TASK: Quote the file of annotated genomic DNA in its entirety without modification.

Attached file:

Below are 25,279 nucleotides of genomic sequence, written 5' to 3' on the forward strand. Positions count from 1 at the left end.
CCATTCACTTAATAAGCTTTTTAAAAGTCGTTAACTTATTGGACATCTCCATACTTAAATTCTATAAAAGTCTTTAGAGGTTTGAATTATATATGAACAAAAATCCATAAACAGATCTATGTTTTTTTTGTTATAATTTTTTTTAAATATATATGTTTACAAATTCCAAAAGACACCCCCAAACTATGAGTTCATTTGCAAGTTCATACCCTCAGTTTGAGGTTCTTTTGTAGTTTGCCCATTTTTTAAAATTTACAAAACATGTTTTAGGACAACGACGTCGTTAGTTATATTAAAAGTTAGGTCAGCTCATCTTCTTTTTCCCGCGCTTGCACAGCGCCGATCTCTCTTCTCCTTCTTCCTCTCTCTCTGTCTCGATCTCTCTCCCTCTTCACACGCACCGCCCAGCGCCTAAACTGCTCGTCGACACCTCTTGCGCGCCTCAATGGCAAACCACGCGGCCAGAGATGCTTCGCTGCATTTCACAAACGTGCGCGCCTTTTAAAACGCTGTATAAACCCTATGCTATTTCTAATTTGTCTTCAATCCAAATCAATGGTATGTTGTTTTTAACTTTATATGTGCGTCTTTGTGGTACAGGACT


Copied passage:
Below are 25,279 nucleotides of genomic sequence, written 5' to 3' on the forward strand. Positions count from 1 at the left end.
CCATTCACTTAATAAGCTTTTTAAAAGTCGTTAACTTATTGGACATCTCCATACTTAAATTCTATAAAAGTCTTTAGAGGTTTGAATTATATATGAACAAAAATCCATAAACAGATCTATGTTTTTTTTGTTATAATTTTTTTTAAATATATATGTTTACAAATTCCAAAAGACACCCCCAAACTATGAGTTCATTTGCAAGTTCATACCCTCAGTTTGAGGTTCTTTTGTAGTTTGCCCATTTTTTAAAATTTACAAAACATGTTTTAGGACAACGACGTCGTTAGTTATATTAAAAGTTAGGTCAGCTCATCTTCTTTTTCCCGCGCTTGCACAGCGCCGATCTCTCTTCTCCTTCTTCCTCTCTCTCTGTCTCGATCTCTCTCCCTCTTCACACGCACCGCCCAGCGCCTAAACTGCTCGTCGACACCTCTTGCGCGCCTCAATGGCAAACCACGCGGCCAGAGATGCTTCGCTGCATTTCACAAACGTGCGCGCCTTTTAAAACGCTGTATAAACCCTATGCTATTTCTAATTTGTCTTCAATCCAAATCAATGGTATGTTGTTTTTAACTTTATATGTGCGTCTTTGTGGTACAGGACT